Opposition promises A$100 million ‘New Colombo Plan’
The scheme would be the reverse of the original Colombo plan, in which 40,000 future leaders from Asia came to study in Australia through the 1950s to the 1980s.
But Opposition leader Tony Abbott said the scheme would be a "two-way street", with more Asian students coming to study in Australia as well as Australians travelling to Asia.
Speaking at Melbourne University on Friday, Abbott committed A$100 million to the project, with a pilot programme to be in place next year, and a full scheme to be in place by 2015.
"That's what this New Colombo Plan is all about; it's about ensuring that we are a truly Asia-literate country, it's about ensuring we can take full advantage of the coming Asian Century," Abbott said.
The original plan was a "triumph in Australian soft power" but this time the country must reciprocate, he said. "It cannot be a one-way street. It must be a two-way street. We have as much to learn from our friends and neighbours in the region, as they have to learn from us."
Belinda Robinson, chief executive of Universities Australia, said the scheme was a practical demonstration of Australia’s commitment to the Asian region, especially as it would be a tripartite approach involving business and NGOs, governments, and universities, encouraging undergraduates not only to study in the Asia-Pacific region but also to undertake internships with businesses or NGOs in the host country.
“Australian universities have been trailblazers in integrating Australia into the Asia-Pacific region through the provision of higher education to international students; staff and student exchanges; research collaboration; and transnational education,” Robinson said.
“The New Colombo Plan will build on this track record by providing further encouragement and incentives for Australian students to incorporate a comprehensive Asia-Pacific study experience within their undergraduate degree programme.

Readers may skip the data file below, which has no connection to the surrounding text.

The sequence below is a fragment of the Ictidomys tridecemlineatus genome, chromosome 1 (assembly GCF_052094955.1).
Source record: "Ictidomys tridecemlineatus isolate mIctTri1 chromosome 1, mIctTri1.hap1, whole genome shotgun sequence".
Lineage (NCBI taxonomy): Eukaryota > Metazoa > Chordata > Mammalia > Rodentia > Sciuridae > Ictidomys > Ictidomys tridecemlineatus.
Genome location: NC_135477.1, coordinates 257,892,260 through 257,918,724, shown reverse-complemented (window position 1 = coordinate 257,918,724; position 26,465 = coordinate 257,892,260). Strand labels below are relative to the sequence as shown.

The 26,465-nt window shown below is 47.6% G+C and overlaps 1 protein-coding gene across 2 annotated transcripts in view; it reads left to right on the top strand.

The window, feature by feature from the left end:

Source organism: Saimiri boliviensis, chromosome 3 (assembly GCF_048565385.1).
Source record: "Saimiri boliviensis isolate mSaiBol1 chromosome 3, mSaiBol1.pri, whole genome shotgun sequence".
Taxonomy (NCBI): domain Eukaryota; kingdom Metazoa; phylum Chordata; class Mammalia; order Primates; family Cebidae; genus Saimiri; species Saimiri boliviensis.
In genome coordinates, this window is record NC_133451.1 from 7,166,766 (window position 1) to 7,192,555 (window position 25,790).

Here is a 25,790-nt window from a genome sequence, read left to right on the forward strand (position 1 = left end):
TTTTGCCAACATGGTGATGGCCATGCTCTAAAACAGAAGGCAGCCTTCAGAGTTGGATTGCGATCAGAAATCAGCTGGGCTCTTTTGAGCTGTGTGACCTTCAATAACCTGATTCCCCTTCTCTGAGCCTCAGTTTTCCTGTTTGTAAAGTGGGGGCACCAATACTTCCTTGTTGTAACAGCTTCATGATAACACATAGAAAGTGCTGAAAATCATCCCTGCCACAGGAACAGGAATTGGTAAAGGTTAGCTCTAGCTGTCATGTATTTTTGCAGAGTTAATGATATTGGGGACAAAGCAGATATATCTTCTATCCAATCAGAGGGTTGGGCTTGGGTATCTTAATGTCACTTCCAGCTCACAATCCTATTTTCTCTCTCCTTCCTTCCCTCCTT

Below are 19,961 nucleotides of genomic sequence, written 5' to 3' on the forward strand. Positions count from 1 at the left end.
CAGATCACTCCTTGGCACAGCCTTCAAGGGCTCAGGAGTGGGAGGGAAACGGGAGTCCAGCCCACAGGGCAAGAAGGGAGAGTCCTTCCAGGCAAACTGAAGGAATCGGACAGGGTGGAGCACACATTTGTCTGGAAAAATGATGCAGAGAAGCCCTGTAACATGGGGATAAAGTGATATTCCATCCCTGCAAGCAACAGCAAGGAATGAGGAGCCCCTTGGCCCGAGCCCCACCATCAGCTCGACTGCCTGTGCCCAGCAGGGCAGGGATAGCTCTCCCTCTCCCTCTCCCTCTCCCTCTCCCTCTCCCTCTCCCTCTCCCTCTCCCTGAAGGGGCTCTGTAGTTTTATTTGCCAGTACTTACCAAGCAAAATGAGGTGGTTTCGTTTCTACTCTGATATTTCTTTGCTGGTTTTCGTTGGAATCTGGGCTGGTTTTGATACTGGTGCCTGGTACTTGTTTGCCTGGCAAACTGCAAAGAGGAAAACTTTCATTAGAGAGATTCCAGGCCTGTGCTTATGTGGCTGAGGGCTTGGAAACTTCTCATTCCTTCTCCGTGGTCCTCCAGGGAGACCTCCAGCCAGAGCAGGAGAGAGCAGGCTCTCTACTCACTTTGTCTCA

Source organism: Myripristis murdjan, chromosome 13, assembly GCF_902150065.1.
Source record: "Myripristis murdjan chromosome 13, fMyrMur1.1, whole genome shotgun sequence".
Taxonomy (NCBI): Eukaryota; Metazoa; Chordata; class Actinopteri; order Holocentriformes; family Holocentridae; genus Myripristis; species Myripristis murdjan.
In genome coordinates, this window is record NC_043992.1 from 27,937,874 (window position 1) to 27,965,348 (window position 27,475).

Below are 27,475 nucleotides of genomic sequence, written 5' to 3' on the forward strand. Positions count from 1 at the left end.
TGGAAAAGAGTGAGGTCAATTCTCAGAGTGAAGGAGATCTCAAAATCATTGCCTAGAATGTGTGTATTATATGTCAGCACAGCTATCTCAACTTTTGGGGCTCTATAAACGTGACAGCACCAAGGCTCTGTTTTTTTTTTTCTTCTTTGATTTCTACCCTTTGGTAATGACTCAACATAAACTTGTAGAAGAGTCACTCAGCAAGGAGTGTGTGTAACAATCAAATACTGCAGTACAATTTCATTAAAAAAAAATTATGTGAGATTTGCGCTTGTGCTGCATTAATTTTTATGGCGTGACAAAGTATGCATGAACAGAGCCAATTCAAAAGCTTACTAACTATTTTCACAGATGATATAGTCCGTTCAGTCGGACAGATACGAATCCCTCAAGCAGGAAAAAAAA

“This will not only benefit the student but will demonstrate Australia’s commitment and help to cement Australia’s place within the fastest growing region in the world.”
But she said that only 13% of undergraduates would have an international study experience over the course of their degree, and the number needed to be increased “if we are to make meaningful headway in improving Australia’s Asian capability".
She said the inclusion of an internship component in the programme added necessary depth to the scheme that would position students well with future employers on their return to Australia.
Simon Marginson, a professor of higher education at Melbourne, said the scheme was “an initiative of substance”, although with 300 outgoing students and an unknown number incoming, the scale was small.
“But in the current fiscal climate that is inevitable and, if the scheme works, it is likely to grow,” Marginson said.
“It may also attract some non-government support but I am wary of the preference for outgoing students to be interned with or mentored by Australian business, NGOs or other organisations in the region.
“It would be better if the outgoing students were free to find their own pathways into Asia.”